Overnight Technology

Hillicon Valley: FCC chief aims to ban Huawei, ZTE from federal program | DOJ to allow body cameras in joint task forces | Facebook workers push back over political ads

Getty Images

Welcome to Hillicon Valley, The Hill’s newsletter detailing all you need to know about the tech and cyber news from Capitol Hill to Silicon Valley. If you don’t already, be sure to sign up for our newsletter with this LINK.

Welcome! Follow the cyber team, Maggie Miller (@magmill95), and the tech team, Emily Birnbaum (@birnbaum_e) and Chris Mills Rodrigo (@chrisismills).


FCC HITS HUAWEI: Federal Communications Commission (FCC) Chairman Ajit Pai on Monday announced a two-part proposal that would ban the use of FCC funds for equipment from companies deemed national security threats, including Chinese telecommunications companies Huawei and ZTE.

What the FCC will consider: The first proposal would bar U.S. telecom providers from using money from the FCC’s $8.5 billion Universal Service Fund (USF) to purchase equipment from telecom companies deemed national security threats, and would designate Huawei and ZTE as companies that pose a threat It would also create a process to designate other companies as threats in the future.

{mosads}The second proposal would require U.S. telecom providers that have used money from the USF to rip out equipment from designated companies including Huawei and ZTE. It would also call for an assessment of how much equipment from Huawei and ZTE is already integrated into networks, and how much it would cost to rip out. 

As part of the proposals, the FCC will also look to establish a “reimbursement program” to help telecom carriers implement the changes. A senior FCC official told reporters during a call on Monday that money from the USF is used by hundreds of U.S. telecom providers. 

Timeline: The FCC will vote on whether to approve the proposals during its next full commission meeting on Nov. 19.

Pai’s pitch: “When it comes to 5G and America’s security, we can’t afford to take a risk and hope for the best,” Pai said. “We need to make sure our networks won’t harm our national security, threaten our economic security, or undermine our values.”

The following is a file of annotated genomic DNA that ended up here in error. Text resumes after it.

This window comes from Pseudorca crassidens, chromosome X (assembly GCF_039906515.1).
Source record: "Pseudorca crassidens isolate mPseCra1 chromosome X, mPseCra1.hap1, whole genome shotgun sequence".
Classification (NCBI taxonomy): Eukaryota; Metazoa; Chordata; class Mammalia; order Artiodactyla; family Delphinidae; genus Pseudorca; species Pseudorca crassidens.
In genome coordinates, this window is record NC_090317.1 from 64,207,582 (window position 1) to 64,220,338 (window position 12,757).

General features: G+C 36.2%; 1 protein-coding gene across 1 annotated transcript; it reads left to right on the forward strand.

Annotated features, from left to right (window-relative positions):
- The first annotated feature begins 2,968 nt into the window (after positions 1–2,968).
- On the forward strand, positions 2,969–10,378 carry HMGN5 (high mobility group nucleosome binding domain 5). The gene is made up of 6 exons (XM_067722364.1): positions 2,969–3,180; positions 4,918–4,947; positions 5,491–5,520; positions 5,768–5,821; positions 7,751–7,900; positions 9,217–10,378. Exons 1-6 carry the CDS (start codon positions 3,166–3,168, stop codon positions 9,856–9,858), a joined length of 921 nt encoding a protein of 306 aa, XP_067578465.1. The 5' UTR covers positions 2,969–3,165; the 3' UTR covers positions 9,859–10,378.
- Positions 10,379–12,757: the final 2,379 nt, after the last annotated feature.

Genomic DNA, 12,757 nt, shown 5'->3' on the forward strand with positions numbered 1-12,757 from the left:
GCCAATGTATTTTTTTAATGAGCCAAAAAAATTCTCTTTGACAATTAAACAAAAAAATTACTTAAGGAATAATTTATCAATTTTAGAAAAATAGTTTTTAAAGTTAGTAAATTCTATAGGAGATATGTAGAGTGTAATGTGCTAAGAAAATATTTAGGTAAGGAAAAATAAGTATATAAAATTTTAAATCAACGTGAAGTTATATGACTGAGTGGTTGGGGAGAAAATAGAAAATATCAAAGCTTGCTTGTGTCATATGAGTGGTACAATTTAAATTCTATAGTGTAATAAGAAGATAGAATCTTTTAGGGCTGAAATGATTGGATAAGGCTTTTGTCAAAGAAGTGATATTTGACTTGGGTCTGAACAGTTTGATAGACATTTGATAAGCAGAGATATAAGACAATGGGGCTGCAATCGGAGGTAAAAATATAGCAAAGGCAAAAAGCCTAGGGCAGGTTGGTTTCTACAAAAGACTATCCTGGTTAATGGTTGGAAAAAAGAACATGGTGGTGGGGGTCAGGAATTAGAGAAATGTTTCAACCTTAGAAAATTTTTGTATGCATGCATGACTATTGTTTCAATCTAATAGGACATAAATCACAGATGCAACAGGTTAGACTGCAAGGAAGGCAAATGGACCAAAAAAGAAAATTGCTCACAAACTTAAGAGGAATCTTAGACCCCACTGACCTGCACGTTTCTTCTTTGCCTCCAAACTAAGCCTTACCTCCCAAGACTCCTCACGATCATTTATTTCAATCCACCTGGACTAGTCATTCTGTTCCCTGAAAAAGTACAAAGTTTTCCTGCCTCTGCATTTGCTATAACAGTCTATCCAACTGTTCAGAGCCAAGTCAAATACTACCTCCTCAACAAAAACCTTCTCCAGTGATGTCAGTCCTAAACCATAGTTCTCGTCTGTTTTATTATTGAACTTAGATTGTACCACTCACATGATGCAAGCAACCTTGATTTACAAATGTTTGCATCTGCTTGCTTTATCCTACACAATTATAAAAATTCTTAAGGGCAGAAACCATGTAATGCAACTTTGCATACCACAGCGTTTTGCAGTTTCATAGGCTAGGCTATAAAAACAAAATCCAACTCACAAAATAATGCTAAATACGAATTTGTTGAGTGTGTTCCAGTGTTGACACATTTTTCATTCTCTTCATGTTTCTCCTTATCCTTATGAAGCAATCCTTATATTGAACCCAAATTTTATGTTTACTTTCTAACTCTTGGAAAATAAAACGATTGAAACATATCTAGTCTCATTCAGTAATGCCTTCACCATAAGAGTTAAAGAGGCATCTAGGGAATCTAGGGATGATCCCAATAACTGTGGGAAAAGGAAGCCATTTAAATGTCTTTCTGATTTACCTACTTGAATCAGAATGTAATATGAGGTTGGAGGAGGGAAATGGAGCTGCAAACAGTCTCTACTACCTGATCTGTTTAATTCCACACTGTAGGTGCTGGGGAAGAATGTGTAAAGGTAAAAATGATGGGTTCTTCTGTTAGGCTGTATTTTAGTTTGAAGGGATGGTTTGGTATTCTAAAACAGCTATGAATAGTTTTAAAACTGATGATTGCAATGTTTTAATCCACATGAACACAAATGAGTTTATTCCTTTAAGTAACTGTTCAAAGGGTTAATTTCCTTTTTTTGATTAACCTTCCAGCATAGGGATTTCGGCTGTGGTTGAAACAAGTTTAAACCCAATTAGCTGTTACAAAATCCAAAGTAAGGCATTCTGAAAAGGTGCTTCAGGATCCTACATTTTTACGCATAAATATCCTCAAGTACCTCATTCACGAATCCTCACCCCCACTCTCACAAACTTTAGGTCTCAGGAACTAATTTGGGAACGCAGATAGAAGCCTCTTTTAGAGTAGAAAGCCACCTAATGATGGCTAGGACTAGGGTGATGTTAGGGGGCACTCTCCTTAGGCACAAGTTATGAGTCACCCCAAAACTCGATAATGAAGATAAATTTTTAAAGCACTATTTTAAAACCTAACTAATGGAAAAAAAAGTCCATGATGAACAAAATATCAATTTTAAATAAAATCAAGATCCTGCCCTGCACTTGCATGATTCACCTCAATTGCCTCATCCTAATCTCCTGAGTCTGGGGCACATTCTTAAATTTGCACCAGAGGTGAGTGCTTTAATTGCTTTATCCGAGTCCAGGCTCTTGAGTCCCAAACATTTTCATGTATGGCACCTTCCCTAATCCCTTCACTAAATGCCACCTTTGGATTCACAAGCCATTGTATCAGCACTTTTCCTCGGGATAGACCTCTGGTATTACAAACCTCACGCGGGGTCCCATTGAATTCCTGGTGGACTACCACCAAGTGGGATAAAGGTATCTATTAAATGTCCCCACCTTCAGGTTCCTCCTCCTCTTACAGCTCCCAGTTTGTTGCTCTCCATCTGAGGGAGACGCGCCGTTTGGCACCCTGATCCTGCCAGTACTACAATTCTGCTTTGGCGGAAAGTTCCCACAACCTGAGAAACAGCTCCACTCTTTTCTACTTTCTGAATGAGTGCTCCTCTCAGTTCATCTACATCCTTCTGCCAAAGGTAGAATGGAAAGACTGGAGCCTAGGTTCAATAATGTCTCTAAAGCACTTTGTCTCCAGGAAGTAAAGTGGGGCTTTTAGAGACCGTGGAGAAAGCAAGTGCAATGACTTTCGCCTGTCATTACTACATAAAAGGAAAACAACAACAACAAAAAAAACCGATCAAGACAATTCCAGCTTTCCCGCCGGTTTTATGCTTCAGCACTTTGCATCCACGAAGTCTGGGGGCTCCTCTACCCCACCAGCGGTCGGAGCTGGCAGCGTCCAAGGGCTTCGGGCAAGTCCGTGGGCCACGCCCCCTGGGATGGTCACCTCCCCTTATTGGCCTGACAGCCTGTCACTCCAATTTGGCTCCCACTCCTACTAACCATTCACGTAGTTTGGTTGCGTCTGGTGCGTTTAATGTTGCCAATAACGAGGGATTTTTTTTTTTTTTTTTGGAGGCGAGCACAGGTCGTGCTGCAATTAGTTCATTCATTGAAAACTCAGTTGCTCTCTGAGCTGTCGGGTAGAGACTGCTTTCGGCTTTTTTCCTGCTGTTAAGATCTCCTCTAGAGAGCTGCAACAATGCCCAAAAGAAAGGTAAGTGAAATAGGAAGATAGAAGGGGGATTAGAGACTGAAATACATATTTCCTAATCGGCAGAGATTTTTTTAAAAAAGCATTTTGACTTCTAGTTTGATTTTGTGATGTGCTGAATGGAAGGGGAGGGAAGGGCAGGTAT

Pai added that “as the United States upgrades its networks to the next generation of wireless technologies — 5G — we cannot ignore the risk that the Chinese government will seek to exploit network vulnerabilities in order to engage in espionage, insert malware and viruses, and otherwise compromise our critical communications networks.”

Neither Huawei nor ZTE immediately responded to request for comment.

Read more on the proposal here.


JUST A LITTLE SNAPSHOT: The Justice Department will permit local police officers to wear body cameras during joint task force operations with federal agents in a pilot program, the department announced Monday.

The pilot program will allow officers participating on federal task forces to wear cameras when serving arrest warrants and executing search warrants, according to a department press release. The program will begin Nov. 1.

“These are some of the most dangerous jobs in law enforcement, and I am grateful for the sacrifice of those who serve,” Attorney General William Barr said in the release. “The Department of Justice has no higher priority than ensuring the safety and security of the American people and this pilot program will continue to help us fulfill that mission.”

The department release states the decision arose out of “input and guidance” from state and local law enforcement leaders as well as other federal agencies.

Read more here. 


RESPONDING TO THE ‘RESPONSE’ ACT: A long-awaited GOP proposal to combat mass shootings has been receiving pushback from education groups and children’s privacy advocates over language they say could result in the “over-surveillance” of minors.

After months of deliberations, including meetings with victims and law enforcement officials in communities wracked by deadly shootings, Sen. John Cornyn (R-Texas) introduced a Republican-backed “bill to help prevent mass shootings” on Wednesday.

The Restoring, Enhancing, Strengthening, and Promoting Our Nation’s Safety Efforts (Response) Act, which has several Republican co-sponsors, bundles some of the top GOP proposals to combat mass shootings into one bill. It would expand resources for mental health treatment, facilitate the creation of “behavioral intervention teams” to monitor students exhibiting disturbing behavior and offer new tools for law enforcement.

The pushback: But advocates have raised red flags over the Response Act’s requirement that schools begin monitoring their computer networks to “detect [the] online activities of minors who are at risk of committing self-harm or extreme violence against others.”

Under Cornyn’s legislation, nearly all federally funded schools in the U.S. would be required to install software to surveil students’ online activities, potentially including their emails and searches, in order to flag “violent” or alarming content.

Privacy experts and education groups, many of which have resisted similar efforts at the state level, say that level of social media and network surveillance can discourage children from speaking their minds online and could disproportionately result in punishment against children of color, who already face higher rates of punishment in school.

“This is all very frightening,” an education policy consultant, who has been tracking the legislation, told The Hill. “There’s no real research, or even anecdotal information, to back up the idea … that following everything [kids] do online is really a way to determine that they’re going to be violent.”

Sources told The Hill they have been pressing Cornyn’s office over the issue, pointing out there is little evidence that increasing online monitoring can effectively reduce violence in schools.